The kids were guided by four creatives whose talent revolved around photography & videography, illustrating, writing and history. Atheeq, Devni, Nadeesha and Prathini. These four facilitators watched while the students aged 16-24 yrs old navigated their expedition within the town. They uncovered hidden narratives like the routing for the elephant storage, taxation, bathing and shipping. They found other dark stories of ghosts, doomed places, black magic and tsunami tragedies. A lighter side too, as the small narrow streets of Fort are like a small village, dotted with giant trees and historic houses, with its own intimate community feel.

iDiscover mentors help to construct new narratives for old places

4. Design

Nomadic artisan Devni Jay combined the collective creativity and love for their city to design a new map of Matara. The illustrated map tells the stories they uncovered. An artistic ode to the unique sense of place.

More than skills, I learnt a lot about life and the value of self-confidence. I was always scared. But here, I learnt that it's okay to communicate. I also learnt how to creatively express myself and use what I have within me.
— Nethma
The new map of Matara, an artistic ode to the spirit of place

5. Share

More than just skills, these kids learned about life and connected to their own community. Their walks, photos, videos and stories were displayed at an exhibition for locals and travellers to absorb the uniqueness of Matara. We presented their findings and launched a ‘new map of Matara’ on November 13th Sunday at Old Nupe Market with the Dutch Ambassador Her Excellency Bonnie Horbach gracing the event to mark the event. It was a unique occasion that brought together government leaders, homeowners and business people to discuss the future potential of heritage revitalisation in Matara.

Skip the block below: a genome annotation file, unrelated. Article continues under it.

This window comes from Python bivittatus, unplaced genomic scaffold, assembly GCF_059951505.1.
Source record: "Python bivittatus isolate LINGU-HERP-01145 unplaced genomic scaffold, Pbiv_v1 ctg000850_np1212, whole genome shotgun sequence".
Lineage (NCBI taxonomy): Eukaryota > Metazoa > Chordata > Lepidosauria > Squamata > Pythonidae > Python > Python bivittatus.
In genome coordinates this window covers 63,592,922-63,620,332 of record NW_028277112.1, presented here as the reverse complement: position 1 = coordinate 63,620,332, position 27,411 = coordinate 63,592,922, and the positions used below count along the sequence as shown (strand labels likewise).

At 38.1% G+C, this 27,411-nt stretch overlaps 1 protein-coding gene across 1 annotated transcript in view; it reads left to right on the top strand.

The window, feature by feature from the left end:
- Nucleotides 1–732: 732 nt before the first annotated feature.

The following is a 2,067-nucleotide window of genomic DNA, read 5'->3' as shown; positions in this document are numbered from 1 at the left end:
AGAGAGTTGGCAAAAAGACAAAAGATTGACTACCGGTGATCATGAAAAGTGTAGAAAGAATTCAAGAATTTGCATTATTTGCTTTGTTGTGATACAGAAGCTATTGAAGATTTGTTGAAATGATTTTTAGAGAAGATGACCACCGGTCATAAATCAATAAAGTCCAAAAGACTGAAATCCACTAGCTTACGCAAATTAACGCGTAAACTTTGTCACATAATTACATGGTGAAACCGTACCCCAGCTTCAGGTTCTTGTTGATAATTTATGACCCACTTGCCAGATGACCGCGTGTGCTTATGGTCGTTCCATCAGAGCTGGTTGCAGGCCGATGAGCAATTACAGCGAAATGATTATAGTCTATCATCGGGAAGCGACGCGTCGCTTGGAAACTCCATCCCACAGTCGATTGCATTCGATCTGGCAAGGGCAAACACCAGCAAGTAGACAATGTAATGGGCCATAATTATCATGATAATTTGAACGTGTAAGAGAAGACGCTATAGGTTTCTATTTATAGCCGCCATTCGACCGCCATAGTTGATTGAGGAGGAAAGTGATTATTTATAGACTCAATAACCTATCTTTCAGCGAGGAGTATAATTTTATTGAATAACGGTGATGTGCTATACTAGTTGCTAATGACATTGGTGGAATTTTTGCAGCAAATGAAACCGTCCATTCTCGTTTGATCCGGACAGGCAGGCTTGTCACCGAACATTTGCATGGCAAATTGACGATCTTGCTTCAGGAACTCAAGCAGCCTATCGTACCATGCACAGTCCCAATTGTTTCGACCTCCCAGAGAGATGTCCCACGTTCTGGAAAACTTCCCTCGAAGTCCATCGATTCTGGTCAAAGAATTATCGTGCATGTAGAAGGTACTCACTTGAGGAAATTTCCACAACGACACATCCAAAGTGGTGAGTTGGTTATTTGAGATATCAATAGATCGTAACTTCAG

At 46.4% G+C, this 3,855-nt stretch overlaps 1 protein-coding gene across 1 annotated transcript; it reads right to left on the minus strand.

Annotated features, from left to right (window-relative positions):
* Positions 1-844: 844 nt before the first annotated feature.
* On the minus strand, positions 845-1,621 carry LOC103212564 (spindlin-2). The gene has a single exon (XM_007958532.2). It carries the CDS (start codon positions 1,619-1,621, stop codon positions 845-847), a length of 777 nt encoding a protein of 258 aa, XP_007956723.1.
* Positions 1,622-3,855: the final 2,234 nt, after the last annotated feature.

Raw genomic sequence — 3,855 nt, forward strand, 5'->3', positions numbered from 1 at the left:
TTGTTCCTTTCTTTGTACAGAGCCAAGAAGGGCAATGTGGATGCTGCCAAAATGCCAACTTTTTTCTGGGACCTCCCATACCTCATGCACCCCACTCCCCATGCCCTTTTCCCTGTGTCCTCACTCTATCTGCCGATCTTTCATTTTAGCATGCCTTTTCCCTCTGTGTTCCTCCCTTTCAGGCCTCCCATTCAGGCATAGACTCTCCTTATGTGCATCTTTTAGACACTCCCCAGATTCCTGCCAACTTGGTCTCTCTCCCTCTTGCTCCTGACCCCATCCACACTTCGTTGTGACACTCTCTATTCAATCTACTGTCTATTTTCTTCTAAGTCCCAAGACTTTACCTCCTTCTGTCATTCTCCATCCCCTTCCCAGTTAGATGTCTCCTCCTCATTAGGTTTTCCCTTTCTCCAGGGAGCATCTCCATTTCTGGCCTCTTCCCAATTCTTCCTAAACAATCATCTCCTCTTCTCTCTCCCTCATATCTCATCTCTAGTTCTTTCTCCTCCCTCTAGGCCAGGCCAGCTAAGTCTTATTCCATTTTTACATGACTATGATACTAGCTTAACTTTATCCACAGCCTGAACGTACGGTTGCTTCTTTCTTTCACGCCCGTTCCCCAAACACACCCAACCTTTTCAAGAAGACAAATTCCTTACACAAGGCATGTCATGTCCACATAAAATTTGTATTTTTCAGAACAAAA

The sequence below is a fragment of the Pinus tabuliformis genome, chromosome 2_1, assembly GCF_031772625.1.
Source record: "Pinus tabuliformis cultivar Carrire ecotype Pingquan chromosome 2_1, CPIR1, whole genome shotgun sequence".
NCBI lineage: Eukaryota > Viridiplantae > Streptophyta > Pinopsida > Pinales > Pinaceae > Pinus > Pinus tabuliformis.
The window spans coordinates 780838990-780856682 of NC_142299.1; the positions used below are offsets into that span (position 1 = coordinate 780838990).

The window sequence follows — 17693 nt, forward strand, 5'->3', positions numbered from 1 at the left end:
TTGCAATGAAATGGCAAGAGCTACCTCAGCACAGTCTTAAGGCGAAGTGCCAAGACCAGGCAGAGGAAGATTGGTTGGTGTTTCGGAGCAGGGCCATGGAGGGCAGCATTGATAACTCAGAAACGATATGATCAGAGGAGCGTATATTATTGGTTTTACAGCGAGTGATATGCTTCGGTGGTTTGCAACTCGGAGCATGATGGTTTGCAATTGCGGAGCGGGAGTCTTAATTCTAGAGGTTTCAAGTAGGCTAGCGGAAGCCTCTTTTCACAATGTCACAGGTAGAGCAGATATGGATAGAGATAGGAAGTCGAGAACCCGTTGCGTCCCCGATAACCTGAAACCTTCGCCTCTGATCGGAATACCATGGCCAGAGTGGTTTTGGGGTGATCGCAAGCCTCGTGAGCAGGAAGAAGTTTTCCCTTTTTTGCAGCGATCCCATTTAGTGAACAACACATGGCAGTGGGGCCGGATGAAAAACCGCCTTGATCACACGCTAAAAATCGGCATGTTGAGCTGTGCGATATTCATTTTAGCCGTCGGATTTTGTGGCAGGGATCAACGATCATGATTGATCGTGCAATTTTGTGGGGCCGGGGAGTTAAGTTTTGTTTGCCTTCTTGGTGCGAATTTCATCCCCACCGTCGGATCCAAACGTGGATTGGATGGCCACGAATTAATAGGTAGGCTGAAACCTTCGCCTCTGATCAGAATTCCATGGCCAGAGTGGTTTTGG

Now we know the true potential of this fascinating place. If we let go, we may lose it forever. But if we conserve and improve it, this palace can be even better than Galle Fort.
— Nethma
Pop-up exhibition to bring stories back to the community

6. Connect

Now, you too can follow the footsteps of these creative youngsters to witness Matara come alive through the spirit it so lovingly holds within its ancient waterways and ramparts. Six curated story walks offer a multi-sensory experience to discover the city like a local. The spirit of a place requires you to see, feel, and breathe that place wearing the shoes of someone who was born there.

Learn the history of a coastal town unlike any other. Meander among old Dutch architecture and bask in the heritage of a time past. ⛪

Seek the elusive elephant trade and listen to the sound and stories of the ocean. 🌊 🎣

Eat from the places that locals go to 😋 but try not to get lost in the hallowed horror houses we featured 👻

If you see any of the locals featured on our map, say hi. 👋🏾😄

Here’s to another round of exploring and travelling like a local with iDiscover.

By rediscovering your own history, you become the heritage custodians of the future.
— Mrs Bonnie Horbach, Dutch Ambassador to Sri Lanka
The new Matara map with historical highlights and six curated storywalks

The new map of Matara Fort

Meet the locals, hear their stories, learn what they love..

Watch the project video for a behind-the-scenes view of iDiscover Matara Fort.

Historical maps and images in this article have been sourced from the archives of the Royal Netherlands Institute of Southeast Asian and Caribbean Studies and the Atlas of Mutual Heritage, a complete digital overview documentation about the Dutch East India Company (VOC) and the West India Company (WIC).

The project was funded by the Netherlands Embassy in Sri Lanka and executed by iDiscover Academy in collaboration with Galle Heritage Foundation, with special thanks to Devni Jay, Atheeq Ifthikar, Prathini Samaradiwakara and Nadeesha Paulis.